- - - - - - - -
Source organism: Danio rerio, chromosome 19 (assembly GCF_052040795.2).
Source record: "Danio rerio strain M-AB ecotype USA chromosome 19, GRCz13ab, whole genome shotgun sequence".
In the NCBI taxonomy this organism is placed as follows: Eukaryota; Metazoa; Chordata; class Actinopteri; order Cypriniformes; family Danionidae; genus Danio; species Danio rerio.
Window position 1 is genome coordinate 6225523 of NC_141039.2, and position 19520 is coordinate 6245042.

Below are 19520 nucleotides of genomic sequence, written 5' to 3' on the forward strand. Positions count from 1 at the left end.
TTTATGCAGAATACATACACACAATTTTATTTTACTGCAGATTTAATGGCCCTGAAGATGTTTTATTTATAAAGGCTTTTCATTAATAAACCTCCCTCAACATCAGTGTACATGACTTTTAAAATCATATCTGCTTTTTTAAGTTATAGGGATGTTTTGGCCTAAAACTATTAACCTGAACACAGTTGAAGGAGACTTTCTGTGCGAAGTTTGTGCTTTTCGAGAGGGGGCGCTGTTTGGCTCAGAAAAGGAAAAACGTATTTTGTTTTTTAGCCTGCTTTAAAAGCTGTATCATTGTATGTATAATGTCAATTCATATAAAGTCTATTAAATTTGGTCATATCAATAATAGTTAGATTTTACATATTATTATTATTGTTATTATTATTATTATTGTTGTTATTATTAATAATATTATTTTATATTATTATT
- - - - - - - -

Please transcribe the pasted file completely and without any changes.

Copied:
Source organism: Danio rerio, chromosome 19 (assembly GCF_052040795.2).
Source record: "Danio rerio strain M-AB ecotype USA chromosome 19, GRCz13ab, whole genome shotgun sequence".
In the NCBI taxonomy this organism is placed as follows: Eukaryota; Metazoa; Chordata; class Actinopteri; order Cypriniformes; family Danionidae; genus Danio; species Danio rerio.
Window position 1 is genome coordinate 6225523 of NC_141039.2, and position 19520 is coordinate 6245042.

Below are 19520 nucleotides of genomic sequence, written 5' to 3' on the forward strand. Positions count from 1 at the left end.
TTTATGCAGAATACATACACACAATTTTATTTTACTGCAGATTTAATGGCCCTGAAGATGTTTTATTTATAAAGGCTTTTCATTAATAAACCTCCCTCAACATCAGTGTACATGACTTTTAAAATCATATCTGCTTTTTTAAGTTATAGGGATGTTTTGGCCTAAAACTATTAACCTGAACACAGTTGAAGGAGACTTTCTGTGCGAAGTTTGTGCTTTTCGAGAGGGGGCGCTGTTTGGCTCAGAAAAGGAAAAACGTATTTTGTTTTTTAGCCTGCTTTAAAAGCTGTATCATTGTATGTATAATGTCAATTCATATAAAGTCTATTAAATTTGGTCATATCAATAATAGTTAGATTTTACATATTATTATTATTGTTATTATTATTATTATTGTTGTTATTATTAATAATATTATTTTATATTATTATT